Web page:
These bolts connect your rear shock and the front and rear triangle of the bike. The constant activity of your suspension makes these particularly prone to loosening up over time. The majority of these bolts are and vary not only from brand to brand, but from model to model. Don’t lose them! They can be hard to replace. Check these bolts frequently to make sure they are nice and snug.
Caliper Mounting Bolts
These bolts connect your disc brake calipers to the frame and fork; if they fall out, it’s no more brakes for you. There are two bolts on each caliper located at the front and rear of the caliper. These have a pretty high torque rating, so snug them up.
Seatpost Clamp Bolt
This bolt holds your seat post in place, but over tightening can cause your dropper post to work incorrectly. Make sure it’s snug, but if your dropper is sticky on the way down or up, relieving some pressure on the bolt could be an easy fix and usually requires a 4mm or 5mm hex.
Saddle Mounting Bolts
These bolts (there are generally two) hold your saddle onto your seatpost and control the lean of your seat, allowing you to adjust the angle of your seat post by tightening one bolt and loosening the other. These bolts can be snugged as tight as you want to prevent your saddle from moving around, usually with a 4mm, 5mm, or T25.
Part 4: Suspension
There are a lot of adjustments you can make to dial your front and rear suspension. Here, we’re only going to focus on things to look out for to avoid using your fork or shock incorrectly.
The first few rides you take on a new bike are the ideal time to set up your suspension. Most modern forks and shocks have an air chamber that will have air pressure proportional to your body weight and riding style. Many forks have a weight and psi chart printed on them, and many rear shocks have indicator levels on them. If your system has neither, check the manufacturer website for guidance.
Once you figure out what fork and shock pressure works for you, remember it so you can periodically check to be sure it’s set to your preferences. Forks and shocks do not loose pressure frequently, so if you find yourself constantly having to add pressure to the system, take your bike to a service shop. There’s a good chance you have an issue with your fork or shock.
This is typically a black rubber ring that lives on your stanchion and moves up and down it. To help you figure out what pressure works best for you, set your sag meter before every ride, especially on a new bike. It will also tell you if you need more or less pressure in the system. To do this, set your sag meter closest to the seal on your fork and shock so that as you travel through your suspension the ring will move up the stanchion.
At the end of your ride, check your sag meter. You want it to be near the end of the stroke without bottoming out. If it is all the way to the top of your fork, or bottom of your shock, that means that you were bottoming out your suspension, so you’ll need to add air pressure to the system. Conversely, if it is still near the middle of the stanchion, it means that you weren’t taking advantage of all of your suspension and you should let out some air. At the end of a hard ride your sag ring should look something like this.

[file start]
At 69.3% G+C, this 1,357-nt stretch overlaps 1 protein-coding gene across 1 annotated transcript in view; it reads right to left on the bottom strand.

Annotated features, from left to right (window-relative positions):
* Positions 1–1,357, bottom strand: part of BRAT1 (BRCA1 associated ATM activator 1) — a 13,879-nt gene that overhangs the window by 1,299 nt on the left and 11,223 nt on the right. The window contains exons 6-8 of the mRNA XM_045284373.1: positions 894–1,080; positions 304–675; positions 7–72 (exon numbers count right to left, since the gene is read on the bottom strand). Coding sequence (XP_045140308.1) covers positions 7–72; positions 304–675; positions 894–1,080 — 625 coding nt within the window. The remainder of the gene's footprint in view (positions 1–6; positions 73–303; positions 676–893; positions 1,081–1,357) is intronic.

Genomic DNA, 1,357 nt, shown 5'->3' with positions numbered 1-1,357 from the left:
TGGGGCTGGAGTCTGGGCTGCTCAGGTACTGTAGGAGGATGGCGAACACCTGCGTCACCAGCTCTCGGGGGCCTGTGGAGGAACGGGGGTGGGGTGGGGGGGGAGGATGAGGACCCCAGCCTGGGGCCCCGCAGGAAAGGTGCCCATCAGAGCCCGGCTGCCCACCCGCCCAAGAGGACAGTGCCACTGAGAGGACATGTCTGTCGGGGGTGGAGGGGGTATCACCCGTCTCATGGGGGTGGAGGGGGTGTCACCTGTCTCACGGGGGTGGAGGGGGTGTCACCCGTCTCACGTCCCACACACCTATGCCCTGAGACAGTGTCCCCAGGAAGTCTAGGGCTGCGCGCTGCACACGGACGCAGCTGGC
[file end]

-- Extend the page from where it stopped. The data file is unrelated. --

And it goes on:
Once your pressure is set to your preferences, you shouldn’t have to mess with your pressure much. Every so often, though, it’s a good idea to reset the sag meter before a ride, especially if you’re starting to ride more aggressively, or on more aggressive terrain.
Check around your suspension seals every so often and make sure there is no excessive oil around the seals or on the stanchion. A little bit of oil is fairly normal, but a lot could mean that you need to change out your seals and oil.
Oil/Seal Change Intervals
Most major suspension companies recommend getting a service to change the seals and oil in your fork and shock every 50 hours of riding. This service will also help with breakaway force, and increase the performance of your suspension.
Recap and Printable Pre-Ride Checklist
There you have it! As you can see, 90% of the checks you should make are for bolts that tend to loosen over time. Ideally, it’s a good idea to go through this checklist before every ride, but realistically if you are doing most of this every three to five rides, you should be able to avoid major issues on the trail. Once you’re in the habit of running through your bike, this list should take no more than five minutes with the help of a multitool and bike pump. For anything you are tightening, just make sure they are snug and not moving, if you want an exact torque spec refer to your frame manufacturer.
If you have questions about your pre-ride checklist, or any other bike service needs, we’re always here at Basalt Bikes. To sum it up in a quick list, here’s the basic rundown:
- Tire pressure
- Spoke tension
- Thru-axle/Quick release check
- Rotor Bolt check
- Crank/pedal check
- Chain lube check
- Derailleur hanger check
- Derailleur mounting bolt check
- Shift/brake lever mounting bolt check
- Stem faceplate bolt check
- Stem steertube bolt check
- Linkage bolt check
- Caliper mounting bolt check
- Seatpost clamp bolt check
- Saddle mounting bolt check